Maurice Sendak is one of the most beloved children's authors of the modern age. His classic "Where the Wild Things Are" has been read to countless numbers of children and inspired all sorts of wild rumpuses. But Sendak was the author and illustrator of dozens of books for children and one of the cutest ones for preschoolers is "Alligators All Around: An Alphabet," first published in 1962.
The minimal text and clever illustrations show alligators engaged in all sorts of activities. Everything from bursting balloons to getting giggles to wearing wigs introduces young readers to vocabulary not usually included in children's books. Whether the book is read to pre-readers or those just starting to read spend time with the book on their own, the alphabet takes on a whole new life with this classic ABC book.
Each picture is surrounded by a thin black frame and shows the alligators engaged in the activity named at the bottom of the page. A large black uppercase letter appears first, followed by the text. A young alligator stands on a stool beside a jar of jelly beans, his arms are raised as he juggles. A father and son alligator stand before a sink full of dishes, the father washing and the son drying as the text at the bottom reads, "doing dishes."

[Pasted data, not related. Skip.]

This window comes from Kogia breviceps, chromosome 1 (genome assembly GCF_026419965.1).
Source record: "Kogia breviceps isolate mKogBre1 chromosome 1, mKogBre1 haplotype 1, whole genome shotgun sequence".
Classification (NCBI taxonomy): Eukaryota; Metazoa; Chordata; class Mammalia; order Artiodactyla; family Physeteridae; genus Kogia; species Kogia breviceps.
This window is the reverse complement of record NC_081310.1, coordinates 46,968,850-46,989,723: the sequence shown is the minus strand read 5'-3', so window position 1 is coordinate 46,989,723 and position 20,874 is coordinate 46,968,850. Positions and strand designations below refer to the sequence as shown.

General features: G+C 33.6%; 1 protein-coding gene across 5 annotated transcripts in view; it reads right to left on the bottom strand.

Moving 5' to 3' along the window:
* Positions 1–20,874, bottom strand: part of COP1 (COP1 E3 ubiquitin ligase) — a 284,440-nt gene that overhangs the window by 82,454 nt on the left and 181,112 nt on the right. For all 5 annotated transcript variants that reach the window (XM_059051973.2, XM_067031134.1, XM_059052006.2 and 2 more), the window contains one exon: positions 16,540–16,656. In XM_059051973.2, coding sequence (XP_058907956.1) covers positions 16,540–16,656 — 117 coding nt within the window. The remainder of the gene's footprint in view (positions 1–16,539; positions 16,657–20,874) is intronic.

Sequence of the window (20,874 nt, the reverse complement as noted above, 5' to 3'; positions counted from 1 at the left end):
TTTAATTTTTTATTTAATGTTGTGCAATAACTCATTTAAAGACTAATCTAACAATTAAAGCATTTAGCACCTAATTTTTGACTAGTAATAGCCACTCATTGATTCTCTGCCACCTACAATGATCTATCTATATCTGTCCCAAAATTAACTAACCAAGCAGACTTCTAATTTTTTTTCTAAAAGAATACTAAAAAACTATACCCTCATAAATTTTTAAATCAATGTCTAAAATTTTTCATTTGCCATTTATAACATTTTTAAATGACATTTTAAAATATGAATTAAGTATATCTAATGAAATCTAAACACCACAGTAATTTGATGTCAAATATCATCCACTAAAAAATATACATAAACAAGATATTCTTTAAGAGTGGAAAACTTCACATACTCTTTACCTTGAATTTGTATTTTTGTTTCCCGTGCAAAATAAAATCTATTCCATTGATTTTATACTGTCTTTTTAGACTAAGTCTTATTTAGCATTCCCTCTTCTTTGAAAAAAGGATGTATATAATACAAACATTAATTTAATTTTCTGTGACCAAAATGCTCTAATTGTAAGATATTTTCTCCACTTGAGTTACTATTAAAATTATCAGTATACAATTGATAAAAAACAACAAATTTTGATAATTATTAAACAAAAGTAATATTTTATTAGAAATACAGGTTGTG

Alphabet books have been popular since children's books have been published. The ABCs are the subject of a wide variety of books that use all sorts of topics to introduce children to the twenty-six letters of the English alphabet. While some are complex and others are simple, each one appeals to different audiences. "Alligators All Around: An Alphabet" by Maurice Sendak is one that is entertaining and educational; it is definitely worth adding to any collection of children's fiction.
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